The quest to gather ever more information can make us value the wrong things and grow overconfident about what we know.
I'm deputy editor of MIT Technology Review. I’ve been a technology journalist for 12 years, reporting on the Web, computing, telecom, and the business of technology from Silicon Valley, New York, and Boston. Before I came to MIT Technology Review, I was the technology and media editor for the Associated Press.
Brian Bergstein's Stories
Progress is finally being made on the next version of the open programming standard that originally made the Web blossom.
How can you tell if an online student has done the work? That’s where webcam proctoring comes in.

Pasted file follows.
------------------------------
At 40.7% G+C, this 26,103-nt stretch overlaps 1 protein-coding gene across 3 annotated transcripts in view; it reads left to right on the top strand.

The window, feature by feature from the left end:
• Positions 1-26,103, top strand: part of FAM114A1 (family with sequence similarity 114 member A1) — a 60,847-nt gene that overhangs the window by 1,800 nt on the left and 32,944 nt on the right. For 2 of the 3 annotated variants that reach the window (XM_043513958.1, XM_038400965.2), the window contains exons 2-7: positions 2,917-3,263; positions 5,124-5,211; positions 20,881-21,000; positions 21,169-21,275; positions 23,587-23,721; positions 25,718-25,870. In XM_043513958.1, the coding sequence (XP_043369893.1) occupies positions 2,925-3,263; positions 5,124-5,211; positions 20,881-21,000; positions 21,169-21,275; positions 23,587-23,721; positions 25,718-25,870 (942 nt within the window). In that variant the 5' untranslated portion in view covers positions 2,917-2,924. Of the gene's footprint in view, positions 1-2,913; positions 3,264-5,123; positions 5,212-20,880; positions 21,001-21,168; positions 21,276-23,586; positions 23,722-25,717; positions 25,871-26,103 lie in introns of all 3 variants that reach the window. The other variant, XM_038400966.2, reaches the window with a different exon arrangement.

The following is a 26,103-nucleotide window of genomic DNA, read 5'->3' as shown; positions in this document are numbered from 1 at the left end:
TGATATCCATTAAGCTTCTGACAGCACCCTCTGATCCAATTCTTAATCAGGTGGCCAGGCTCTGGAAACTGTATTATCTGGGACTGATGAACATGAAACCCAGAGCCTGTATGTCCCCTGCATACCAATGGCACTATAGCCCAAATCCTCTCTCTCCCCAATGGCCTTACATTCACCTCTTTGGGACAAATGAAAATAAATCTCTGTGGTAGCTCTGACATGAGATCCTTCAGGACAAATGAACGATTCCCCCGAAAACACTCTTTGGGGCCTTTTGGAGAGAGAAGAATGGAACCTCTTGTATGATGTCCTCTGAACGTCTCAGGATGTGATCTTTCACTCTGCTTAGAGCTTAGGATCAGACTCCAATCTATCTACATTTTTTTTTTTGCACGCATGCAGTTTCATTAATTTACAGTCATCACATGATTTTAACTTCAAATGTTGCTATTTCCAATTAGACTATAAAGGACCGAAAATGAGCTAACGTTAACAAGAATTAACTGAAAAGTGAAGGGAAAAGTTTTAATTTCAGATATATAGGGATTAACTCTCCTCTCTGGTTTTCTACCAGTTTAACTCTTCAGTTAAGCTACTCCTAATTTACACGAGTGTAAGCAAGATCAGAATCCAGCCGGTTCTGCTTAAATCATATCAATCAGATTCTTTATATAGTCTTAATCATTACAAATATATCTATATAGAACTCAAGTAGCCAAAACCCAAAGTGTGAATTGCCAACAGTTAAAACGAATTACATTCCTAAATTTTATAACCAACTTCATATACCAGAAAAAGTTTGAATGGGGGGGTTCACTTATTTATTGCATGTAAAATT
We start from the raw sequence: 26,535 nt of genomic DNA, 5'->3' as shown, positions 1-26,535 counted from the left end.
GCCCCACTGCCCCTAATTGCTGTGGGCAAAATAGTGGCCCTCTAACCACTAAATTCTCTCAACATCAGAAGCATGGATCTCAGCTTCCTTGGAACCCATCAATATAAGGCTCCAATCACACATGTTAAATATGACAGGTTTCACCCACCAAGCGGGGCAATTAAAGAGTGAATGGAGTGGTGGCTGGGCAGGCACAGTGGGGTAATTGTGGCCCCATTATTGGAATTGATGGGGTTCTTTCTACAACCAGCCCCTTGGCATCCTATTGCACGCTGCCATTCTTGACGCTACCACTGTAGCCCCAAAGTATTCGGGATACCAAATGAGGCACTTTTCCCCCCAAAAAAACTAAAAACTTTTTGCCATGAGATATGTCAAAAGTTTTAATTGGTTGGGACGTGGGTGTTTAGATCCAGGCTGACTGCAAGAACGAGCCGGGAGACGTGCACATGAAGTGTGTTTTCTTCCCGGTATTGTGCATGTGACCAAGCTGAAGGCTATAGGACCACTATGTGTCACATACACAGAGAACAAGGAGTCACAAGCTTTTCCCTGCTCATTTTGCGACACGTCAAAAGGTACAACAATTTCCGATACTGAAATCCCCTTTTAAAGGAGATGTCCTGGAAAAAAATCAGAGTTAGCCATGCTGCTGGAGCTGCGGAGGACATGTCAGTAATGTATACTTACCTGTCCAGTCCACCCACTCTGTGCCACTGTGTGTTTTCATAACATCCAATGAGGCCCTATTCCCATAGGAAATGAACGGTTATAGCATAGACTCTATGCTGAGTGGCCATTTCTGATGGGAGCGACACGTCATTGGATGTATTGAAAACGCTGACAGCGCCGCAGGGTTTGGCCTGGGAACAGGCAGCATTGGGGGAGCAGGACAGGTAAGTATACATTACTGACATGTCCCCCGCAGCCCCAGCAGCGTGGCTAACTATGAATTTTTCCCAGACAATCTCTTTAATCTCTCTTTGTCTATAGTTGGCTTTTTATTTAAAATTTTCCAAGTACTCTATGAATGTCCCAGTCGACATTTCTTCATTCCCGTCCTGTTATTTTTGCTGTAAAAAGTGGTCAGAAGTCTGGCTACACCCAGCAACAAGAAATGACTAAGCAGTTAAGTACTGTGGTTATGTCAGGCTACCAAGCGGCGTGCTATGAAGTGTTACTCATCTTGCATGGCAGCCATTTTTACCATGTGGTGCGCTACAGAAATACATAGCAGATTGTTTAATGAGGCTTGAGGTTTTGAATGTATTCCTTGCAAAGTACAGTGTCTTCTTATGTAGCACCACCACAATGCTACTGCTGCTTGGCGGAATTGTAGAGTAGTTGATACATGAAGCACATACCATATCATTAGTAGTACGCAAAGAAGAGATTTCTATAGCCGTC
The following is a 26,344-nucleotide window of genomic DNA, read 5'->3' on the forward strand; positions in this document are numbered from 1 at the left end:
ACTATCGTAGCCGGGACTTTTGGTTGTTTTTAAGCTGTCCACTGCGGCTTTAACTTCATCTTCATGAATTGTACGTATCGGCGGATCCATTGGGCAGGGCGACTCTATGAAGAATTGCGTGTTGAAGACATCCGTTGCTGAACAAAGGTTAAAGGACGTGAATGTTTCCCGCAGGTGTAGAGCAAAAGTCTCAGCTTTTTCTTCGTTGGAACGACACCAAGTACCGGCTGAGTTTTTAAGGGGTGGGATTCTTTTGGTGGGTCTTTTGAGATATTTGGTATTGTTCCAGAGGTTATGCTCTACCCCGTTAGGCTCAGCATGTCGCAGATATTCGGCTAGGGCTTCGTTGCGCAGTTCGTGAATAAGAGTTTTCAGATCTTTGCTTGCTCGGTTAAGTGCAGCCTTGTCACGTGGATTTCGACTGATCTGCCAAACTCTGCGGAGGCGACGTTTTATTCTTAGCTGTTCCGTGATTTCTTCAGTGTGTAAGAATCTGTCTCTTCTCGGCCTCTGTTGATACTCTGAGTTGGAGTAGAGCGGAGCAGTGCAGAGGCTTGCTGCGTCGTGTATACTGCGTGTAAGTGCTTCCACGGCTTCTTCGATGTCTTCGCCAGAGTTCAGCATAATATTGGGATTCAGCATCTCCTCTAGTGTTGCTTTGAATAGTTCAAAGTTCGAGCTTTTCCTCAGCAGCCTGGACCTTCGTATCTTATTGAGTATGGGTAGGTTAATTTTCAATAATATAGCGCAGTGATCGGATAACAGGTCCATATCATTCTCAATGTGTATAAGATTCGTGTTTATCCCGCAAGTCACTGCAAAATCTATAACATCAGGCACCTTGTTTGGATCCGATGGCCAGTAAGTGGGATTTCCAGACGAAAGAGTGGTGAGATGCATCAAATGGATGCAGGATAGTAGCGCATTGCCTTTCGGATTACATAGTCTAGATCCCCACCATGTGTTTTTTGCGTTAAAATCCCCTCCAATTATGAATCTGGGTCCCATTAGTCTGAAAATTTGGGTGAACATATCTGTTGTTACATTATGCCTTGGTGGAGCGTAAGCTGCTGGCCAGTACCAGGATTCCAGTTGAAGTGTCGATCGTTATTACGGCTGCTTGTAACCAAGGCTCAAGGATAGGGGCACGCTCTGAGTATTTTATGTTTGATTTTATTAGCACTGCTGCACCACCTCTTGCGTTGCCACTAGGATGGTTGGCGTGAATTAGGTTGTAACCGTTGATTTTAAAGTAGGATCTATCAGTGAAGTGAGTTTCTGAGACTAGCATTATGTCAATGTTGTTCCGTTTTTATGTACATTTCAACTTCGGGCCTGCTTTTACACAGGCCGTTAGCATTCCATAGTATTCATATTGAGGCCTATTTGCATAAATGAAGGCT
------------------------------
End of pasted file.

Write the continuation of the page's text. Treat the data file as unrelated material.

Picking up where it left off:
Counting Facebook likes and Twitter followers makes Obama look great, but the close race shows how meaningless those numbers are.
The head of MIT’s Media Lab extols the benefits of being a “now-ist."
A nonprofit organization that holds millions of pieces of academic work will soon let the public see it for free.
Social networking grew up in 2011, becoming more of a fundamental underpinning of the Web.
Shares in the company soared on their first day of trading, but that has more to do with technical factors than the underlying prospects for the business.
Google reveals how often governments ask it to banish things from its services and how often it complies.
JStor, which has been criticized by advocates of "open access" to scientific knowledge, will begin letting the public read old articles for free.